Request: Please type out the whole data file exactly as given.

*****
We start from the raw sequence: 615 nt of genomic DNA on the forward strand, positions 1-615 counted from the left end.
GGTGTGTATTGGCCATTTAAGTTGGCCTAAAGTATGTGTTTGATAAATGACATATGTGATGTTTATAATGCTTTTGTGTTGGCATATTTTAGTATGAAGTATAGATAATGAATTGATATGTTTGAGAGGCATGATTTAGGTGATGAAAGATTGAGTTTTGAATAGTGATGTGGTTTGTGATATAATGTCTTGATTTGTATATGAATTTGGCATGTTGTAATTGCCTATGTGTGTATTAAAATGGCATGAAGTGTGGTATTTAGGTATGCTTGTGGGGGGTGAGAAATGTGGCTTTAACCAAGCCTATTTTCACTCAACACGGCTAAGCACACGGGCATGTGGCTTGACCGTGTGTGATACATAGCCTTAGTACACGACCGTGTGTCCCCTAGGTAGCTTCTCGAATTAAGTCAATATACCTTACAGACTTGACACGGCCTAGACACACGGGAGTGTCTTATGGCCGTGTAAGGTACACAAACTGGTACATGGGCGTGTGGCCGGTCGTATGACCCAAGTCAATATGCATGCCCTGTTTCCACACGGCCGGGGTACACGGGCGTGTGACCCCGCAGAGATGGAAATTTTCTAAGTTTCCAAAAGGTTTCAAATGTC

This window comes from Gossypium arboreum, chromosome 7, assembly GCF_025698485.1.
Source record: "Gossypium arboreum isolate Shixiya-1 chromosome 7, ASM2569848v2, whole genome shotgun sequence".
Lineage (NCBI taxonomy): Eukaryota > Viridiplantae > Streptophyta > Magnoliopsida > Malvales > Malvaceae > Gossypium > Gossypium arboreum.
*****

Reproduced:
We start from the raw sequence: 615 nt of genomic DNA on the forward strand, positions 1-615 counted from the left end.
GGTGTGTATTGGCCATTTAAGTTGGCCTAAAGTATGTGTTTGATAAATGACATATGTGATGTTTATAATGCTTTTGTGTTGGCATATTTTAGTATGAAGTATAGATAATGAATTGATATGTTTGAGAGGCATGATTTAGGTGATGAAAGATTGAGTTTTGAATAGTGATGTGGTTTGTGATATAATGTCTTGATTTGTATATGAATTTGGCATGTTGTAATTGCCTATGTGTGTATTAAAATGGCATGAAGTGTGGTATTTAGGTATGCTTGTGGGGGGTGAGAAATGTGGCTTTAACCAAGCCTATTTTCACTCAACACGGCTAAGCACACGGGCATGTGGCTTGACCGTGTGTGATACATAGCCTTAGTACACGACCGTGTGTCCCCTAGGTAGCTTCTCGAATTAAGTCAATATACCTTACAGACTTGACACGGCCTAGACACACGGGAGTGTCTTATGGCCGTGTAAGGTACACAAACTGGTACATGGGCGTGTGGCCGGTCGTATGACCCAAGTCAATATGCATGCCCTGTTTCCACACGGCCGGGGTACACGGGCGTGTGACCCCGCAGAGATGGAAATTTTCTAAGTTTCCAAAAGGTTTCAAATGTC

This window comes from Gossypium arboreum, chromosome 7, assembly GCF_025698485.1.
Source record: "Gossypium arboreum isolate Shixiya-1 chromosome 7, ASM2569848v2, whole genome shotgun sequence".
Lineage (NCBI taxonomy): Eukaryota > Viridiplantae > Streptophyta > Magnoliopsida > Malvales > Malvaceae > Gossypium > Gossypium arboreum.